INTRODUCTION The Communist Party leaders of Spain, France and Italy - Santiago Carrillo, Georges Marchais and Enrico Berlinguer - ended two days of talks in the Spanish capital, Madrid, on Thursday (3 March) with a call for respect for human rights.
INTRODUCTION The Communist Party leaders of Spain, France and Italy - Santiago Carrillo, Georges Marchais and Enrico Berlinguer - ended two days of talks in the Spanish capital, Madrid, on Thursday (3 March) with a call for respect for human rights. They did not single out any particular countries for criticism in a joint communique, but, Spain's Communist leader, Santiago Carrillo, issued a separate statement, condemning repression in Communist countries.
SYNOPSIS: The talks have received much attention in Spain where the Communist party is banned. An application for legal status by the Communists is before the Supreme Court and a decision is expected within a month. The communique said that the legalisation of the Communist party was an essential part of Spain's return to democracy.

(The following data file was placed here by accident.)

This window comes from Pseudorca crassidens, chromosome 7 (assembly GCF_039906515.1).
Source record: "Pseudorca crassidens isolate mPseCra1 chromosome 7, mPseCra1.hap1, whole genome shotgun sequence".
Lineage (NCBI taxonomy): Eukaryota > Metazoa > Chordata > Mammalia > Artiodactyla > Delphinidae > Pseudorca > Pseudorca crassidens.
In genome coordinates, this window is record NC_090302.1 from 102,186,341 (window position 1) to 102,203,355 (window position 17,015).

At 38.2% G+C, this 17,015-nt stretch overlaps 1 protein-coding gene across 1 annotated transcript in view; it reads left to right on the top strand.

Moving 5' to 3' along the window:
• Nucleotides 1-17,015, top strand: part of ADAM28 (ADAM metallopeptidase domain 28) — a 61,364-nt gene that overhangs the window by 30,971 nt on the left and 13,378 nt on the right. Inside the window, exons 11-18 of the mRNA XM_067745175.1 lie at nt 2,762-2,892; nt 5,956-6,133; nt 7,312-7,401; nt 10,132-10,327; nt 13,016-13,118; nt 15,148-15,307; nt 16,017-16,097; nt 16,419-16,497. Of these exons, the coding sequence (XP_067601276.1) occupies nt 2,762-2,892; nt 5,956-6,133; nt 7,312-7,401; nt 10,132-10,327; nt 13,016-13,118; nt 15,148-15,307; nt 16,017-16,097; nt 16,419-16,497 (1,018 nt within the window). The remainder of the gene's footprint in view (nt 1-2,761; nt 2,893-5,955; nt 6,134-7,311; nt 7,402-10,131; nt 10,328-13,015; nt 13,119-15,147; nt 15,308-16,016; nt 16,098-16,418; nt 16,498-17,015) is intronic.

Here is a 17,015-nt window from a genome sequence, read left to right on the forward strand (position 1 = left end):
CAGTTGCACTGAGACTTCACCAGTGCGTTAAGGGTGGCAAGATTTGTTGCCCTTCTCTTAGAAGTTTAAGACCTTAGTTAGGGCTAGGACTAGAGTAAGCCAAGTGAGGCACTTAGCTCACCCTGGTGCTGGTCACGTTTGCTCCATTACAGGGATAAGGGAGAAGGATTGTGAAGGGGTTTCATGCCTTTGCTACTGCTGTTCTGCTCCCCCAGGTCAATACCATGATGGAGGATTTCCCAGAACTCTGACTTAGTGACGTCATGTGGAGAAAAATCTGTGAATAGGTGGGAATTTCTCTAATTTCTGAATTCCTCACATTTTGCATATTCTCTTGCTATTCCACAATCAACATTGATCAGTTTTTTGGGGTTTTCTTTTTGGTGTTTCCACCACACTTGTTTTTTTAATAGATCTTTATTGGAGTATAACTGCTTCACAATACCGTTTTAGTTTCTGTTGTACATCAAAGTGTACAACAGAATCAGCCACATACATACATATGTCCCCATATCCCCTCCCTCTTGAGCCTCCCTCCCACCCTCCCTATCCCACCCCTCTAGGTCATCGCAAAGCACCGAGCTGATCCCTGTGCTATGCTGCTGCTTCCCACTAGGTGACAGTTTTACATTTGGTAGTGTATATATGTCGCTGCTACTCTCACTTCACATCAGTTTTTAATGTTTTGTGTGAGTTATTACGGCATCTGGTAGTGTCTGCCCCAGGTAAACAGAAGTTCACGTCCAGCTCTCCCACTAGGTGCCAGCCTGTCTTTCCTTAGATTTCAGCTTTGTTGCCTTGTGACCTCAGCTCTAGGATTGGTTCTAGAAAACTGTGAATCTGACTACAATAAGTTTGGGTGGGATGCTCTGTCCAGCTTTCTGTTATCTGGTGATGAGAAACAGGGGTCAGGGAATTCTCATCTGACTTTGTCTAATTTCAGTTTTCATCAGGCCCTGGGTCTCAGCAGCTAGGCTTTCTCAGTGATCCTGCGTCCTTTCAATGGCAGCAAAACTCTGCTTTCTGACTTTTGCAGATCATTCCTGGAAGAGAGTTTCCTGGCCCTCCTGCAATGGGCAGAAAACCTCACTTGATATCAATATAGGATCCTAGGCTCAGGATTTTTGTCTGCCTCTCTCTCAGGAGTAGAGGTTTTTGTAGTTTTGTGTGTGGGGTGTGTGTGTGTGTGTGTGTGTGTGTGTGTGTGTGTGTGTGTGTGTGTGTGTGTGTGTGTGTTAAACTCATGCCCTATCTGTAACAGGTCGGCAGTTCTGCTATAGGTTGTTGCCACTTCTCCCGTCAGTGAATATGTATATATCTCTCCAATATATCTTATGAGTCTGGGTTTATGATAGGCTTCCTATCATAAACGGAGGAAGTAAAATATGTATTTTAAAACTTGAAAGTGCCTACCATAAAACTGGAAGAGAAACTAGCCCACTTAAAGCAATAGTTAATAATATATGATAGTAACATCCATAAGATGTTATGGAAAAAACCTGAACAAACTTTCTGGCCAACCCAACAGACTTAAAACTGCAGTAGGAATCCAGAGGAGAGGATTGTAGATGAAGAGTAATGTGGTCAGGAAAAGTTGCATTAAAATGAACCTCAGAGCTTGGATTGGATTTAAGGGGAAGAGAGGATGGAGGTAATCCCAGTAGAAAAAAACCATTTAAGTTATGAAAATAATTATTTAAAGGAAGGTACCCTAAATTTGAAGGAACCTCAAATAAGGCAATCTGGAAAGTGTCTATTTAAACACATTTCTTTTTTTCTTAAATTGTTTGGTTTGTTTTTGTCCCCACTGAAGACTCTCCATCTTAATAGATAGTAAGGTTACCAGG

The three leaders are the main exponents of no-called "Eurocommunism" which calls for independence from the Soviet Union an parliamentary democracy. A major question facing the three was how far they should criticise the government clampdown on political dissidence in the Soviet Union, Czechoslovakia and other East European countries. It was this subject that later led to the disagreement between Senor Carrillo and the French and Italian leaders. However, they emphasised what they called the democratic nature of the three parties and said they would continue to work for international solidarity and friendship.
The Madrid conference was the first organised meeting of "Euro communists". Euro-Communism came into the limelight at a conference in Berlin last year which endorsed the right of each national party to chart its own policy. The conference accepted the principle that parties were answerable only to their own people.
However, Senor Carrillo did say that violations of human rights should be condemned wherever they occurred and by whichever social or political regime they were caused. This remained true he said, even when those responsible belonged to a party which affirmed socialist ideals.
M. Marchais told newsmen the communique had no been more specific on political dissent in East Europe because each party had previously stated its position on the matter.